This Week in Innocence


The Sun-Sentinel tells the remarkable story of Barney Brown, convicted at the age of 14, and who then served 38 years in prison for a robbery and rape he didn't commit.

Stopped by police in Palm Beach County, Brown and his friends were arrested and jailed in connection with a 1969 rape and robbery. He was brought to Miami-Dade County, tried in juvenile court and acquitted — the victim couldn't identify him despite numerous lineups and an appearance on the stand.

Somehow, he was put on trial again, despite the constitutional prohibition against double jeopardy. Brown didn't know the law and didn't know to ask why it was being ignored. This time he was convicted and sentenced to life in prison. It would be 38 years before [Judge] Marin would recognize the injustice.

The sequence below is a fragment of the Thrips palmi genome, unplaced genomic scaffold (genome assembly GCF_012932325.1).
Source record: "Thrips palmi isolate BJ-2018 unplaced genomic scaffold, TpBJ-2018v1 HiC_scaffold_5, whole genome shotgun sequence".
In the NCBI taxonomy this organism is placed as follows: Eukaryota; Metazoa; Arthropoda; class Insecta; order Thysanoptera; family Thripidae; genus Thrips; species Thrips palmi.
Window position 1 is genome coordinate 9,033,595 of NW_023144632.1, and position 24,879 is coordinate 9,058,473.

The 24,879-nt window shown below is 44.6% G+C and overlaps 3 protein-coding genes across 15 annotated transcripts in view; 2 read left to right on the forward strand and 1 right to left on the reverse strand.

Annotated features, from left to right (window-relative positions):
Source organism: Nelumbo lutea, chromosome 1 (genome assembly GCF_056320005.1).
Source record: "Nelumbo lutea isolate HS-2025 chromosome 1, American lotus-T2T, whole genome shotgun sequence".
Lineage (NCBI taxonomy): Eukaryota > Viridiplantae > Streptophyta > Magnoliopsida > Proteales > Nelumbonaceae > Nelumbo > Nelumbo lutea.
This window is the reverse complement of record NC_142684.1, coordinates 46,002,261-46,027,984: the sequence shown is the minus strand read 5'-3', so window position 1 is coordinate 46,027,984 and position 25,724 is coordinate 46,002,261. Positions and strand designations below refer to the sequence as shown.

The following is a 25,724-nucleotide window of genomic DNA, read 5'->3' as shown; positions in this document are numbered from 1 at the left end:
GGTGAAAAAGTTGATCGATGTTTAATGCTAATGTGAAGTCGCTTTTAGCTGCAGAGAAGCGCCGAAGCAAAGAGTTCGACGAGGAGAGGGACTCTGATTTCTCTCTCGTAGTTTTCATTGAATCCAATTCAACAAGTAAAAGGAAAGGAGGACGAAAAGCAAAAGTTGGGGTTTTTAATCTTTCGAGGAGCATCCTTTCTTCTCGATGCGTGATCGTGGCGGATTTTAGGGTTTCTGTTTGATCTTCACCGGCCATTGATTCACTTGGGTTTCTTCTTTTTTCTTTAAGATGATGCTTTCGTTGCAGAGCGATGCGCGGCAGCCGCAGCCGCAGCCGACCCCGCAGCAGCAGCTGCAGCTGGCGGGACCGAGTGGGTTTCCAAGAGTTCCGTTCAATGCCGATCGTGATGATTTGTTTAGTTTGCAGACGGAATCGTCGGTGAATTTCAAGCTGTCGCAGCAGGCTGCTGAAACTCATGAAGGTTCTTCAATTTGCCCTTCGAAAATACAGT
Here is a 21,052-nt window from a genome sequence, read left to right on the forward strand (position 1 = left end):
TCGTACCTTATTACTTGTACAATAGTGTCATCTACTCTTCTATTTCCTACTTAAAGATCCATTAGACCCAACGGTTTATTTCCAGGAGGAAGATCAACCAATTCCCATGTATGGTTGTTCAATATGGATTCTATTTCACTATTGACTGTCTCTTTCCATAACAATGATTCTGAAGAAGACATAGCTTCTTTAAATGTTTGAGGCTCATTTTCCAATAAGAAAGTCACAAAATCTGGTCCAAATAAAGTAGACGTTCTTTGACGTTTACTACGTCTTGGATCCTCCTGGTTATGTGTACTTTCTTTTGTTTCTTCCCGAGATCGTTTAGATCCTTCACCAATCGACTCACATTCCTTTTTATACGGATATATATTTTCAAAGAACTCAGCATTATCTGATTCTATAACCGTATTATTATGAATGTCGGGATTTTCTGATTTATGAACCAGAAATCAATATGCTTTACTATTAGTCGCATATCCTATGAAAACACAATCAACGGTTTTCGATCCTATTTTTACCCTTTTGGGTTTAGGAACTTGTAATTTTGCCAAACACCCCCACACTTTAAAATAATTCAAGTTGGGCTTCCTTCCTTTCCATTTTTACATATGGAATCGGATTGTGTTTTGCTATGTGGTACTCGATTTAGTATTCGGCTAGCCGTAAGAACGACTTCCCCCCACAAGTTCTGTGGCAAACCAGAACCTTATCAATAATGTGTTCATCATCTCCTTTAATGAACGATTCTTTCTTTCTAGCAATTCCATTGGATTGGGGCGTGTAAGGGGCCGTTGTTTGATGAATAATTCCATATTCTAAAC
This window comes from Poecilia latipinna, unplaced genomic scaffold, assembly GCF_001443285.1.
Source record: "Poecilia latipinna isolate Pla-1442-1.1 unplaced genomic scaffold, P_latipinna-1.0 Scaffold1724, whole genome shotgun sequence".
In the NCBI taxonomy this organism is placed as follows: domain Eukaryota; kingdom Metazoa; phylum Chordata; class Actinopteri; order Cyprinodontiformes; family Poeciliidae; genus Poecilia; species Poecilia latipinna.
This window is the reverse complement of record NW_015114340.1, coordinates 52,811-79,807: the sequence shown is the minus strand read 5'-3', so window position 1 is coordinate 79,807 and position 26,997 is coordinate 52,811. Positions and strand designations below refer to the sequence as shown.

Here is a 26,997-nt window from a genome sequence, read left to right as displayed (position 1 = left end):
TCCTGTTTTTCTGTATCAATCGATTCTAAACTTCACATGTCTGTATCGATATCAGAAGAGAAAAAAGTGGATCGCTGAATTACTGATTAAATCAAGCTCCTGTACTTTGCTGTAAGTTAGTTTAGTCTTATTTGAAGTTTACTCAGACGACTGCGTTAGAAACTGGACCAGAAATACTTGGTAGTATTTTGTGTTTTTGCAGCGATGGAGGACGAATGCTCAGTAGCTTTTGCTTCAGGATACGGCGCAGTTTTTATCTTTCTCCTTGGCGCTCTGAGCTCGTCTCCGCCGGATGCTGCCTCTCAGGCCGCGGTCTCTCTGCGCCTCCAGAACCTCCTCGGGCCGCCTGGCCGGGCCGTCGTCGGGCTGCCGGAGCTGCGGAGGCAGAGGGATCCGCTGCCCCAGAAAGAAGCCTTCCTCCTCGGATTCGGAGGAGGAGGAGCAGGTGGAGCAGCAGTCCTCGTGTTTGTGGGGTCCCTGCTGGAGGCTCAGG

Emphasis mine. These cases just keep churning up new ways to inspire outrage. It's just stunning that after an acquittal in juvenile court the prosecutor merely moved on to try Brown for the same crimes as an adult. And no one noticed. You write about these stories enough, and you tend to get a bit jaded. This one is still jarring.

And it gets better: At the time of his conviction, Florida allowed the death penalty in certain rape cases. This was a black kid accused of robbing and raping a white woman. So push on. The prosecutor asked for a death sentence. The jury voted 7-5 to spare his life. It then took nearly 40 years for the criminal justice system to acknowledge what had happened.

More on Brown here.